The Fellowship of the Ring: Novel Summary: Book II Chapter 10

Book II, Chapter 10: “The Breaking of the Fellowship”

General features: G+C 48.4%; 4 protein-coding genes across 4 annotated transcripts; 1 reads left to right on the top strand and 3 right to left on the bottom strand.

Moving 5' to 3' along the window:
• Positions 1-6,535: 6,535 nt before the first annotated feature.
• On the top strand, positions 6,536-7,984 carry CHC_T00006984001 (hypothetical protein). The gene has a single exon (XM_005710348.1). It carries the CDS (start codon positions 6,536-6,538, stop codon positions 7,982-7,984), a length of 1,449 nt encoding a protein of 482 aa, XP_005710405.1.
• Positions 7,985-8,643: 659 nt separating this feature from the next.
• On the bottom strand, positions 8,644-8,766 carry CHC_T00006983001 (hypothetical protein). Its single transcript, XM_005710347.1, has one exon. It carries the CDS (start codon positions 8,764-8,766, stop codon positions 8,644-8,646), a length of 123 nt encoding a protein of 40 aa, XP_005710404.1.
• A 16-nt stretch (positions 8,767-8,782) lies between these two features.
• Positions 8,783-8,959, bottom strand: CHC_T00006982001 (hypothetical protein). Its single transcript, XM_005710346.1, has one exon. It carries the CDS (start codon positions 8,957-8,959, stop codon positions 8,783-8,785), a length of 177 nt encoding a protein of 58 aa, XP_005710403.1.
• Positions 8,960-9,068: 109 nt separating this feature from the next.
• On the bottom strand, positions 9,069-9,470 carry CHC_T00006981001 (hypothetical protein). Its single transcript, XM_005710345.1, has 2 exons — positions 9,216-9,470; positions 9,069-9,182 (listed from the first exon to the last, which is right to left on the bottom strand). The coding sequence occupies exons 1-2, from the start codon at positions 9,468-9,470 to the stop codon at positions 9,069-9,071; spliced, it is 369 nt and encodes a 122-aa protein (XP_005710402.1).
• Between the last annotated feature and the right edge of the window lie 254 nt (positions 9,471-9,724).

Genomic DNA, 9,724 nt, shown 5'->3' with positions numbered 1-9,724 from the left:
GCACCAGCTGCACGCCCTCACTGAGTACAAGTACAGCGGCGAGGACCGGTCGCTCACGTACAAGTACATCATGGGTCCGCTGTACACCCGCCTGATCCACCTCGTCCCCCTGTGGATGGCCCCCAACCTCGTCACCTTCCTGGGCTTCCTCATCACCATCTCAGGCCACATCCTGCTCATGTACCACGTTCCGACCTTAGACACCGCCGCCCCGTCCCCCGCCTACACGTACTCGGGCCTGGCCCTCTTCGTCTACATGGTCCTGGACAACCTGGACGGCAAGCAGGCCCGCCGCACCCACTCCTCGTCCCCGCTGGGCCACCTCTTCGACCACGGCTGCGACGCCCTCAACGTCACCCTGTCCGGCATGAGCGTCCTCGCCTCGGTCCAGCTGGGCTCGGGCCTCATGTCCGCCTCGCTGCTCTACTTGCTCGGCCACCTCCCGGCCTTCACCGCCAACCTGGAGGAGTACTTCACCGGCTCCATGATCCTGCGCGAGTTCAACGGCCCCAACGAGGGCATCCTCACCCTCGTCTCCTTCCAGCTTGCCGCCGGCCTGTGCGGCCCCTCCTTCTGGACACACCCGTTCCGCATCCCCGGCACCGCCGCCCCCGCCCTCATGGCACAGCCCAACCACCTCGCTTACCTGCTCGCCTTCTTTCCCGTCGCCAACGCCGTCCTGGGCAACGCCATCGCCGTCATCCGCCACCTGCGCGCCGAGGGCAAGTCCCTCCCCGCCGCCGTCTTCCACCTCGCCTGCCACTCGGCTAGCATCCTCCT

Aragorn confronts the Fellowship with the choice they must now make: to go with Boromir to Minas Tirith, to travel with Frodo into Mordor, or to travel their separate ways. When no one speaks, Aragorn asks Frodo to choose. Frodo asks for an hour of time alone in which to make his decision. As Frodo departs, Sam notices that Boromir is watching Frodo intently.Boromir follows Frodo and tries to counsel him, although Frodo already knows what advice Boromir will give. Boromir asks to see the Ring; Frodo refuses. Boromir attempts to make light of the refusal, yet he tries to persuade Frodo that the Ring could be used to defend Minas Tirith. He claims that he would be strong enough to prevent what he does with the Ring from becoming evil. He rails against what he perceives as the folly of the Councils plan to send Frodo into Mordor to destroy the Ring. Boromir grows more impassioned in his speech, and thinks he has convinced Frodo to come with him, at least for a while, to Gondor; when Frodo does not respond, Boromir attempts to take the Ring from him by force. Frodo puts on the Ring and vanishes. After a moment, Boromir realizes the wrong he has done, and he calls for Frodos return. The Hobbit does not reappear.Frodo runs to the summit of Amon Hen, still wearing the Ring. “[E]verywhere he looked he saw the signs of war . . . . All the power of the Dark Lord was in motion.” Frodo also feels the Eye of Sauron looking for him. Within himself, Frodo hears competing voices: “Never, never!” and “Verily I come, I come to you.” Yet he also hears “from some other point of power” a voice telling him: “Fool, take it off! Take off the Ring!” (Might Tolkien be hinting at this point that Gandalf did not perish as he appeared to?) Frodo chooses to remove the Ring, and resolves to go to Mordor by himself, since the Rings evil is tearing the Fellowship apart. Yet, as he seeks to escape the others notice, he replaces the Ring on his finger.The others, for their part, are in fact wondering why Frodo has delayed so long. Legolas suggests that they call Frodo back for a vote to help him decide. He and Gimli would vote for Minas Tirith, but only if Frodo would, as well; otherwise, they would accompany him to Mordor. Aragorn decides that not all of the company should go with Frodo; only Sam, Gimli, and himself. He suggests that Boromir go to Minas Tirith, along with Merry, Pippin, and Legolas. Merry and Pippin, however, object to leaving Frodo. When Sam states that Frodo would have no need to go to Minas Tirith, the Fellowship notices that Boromir is not with them. Soon, he returns, but he does not tell the others the whole truth of his meeting with Frodo; he says only that Frodo grew angry with him and vanished. Despite Aragorns attempts to organize a search, the others dash off in search of Frodo. Aragorn charges Boromir to go after Merry and Pippin and protect them, for he fears Orcs are close at hand.Sam, having fallen behind Aragorn, realizes what Frodos plan is, and finds Frodo back at the boats. A boat seems to be moving by itself. Sam plunges into the River after it, only to begin drowning. Frodo pulls him out of the water and removes the Ring. Over Frodos objections, Sam announces that he will go with him to Mordor. As they move down the River, Frodo supposes they will never see the other members of the Fellowship again. Sam holds out hope that they may. The two Hobbits reach the Rivers far shore, hide their boat, and begin seeking a way into Mordor.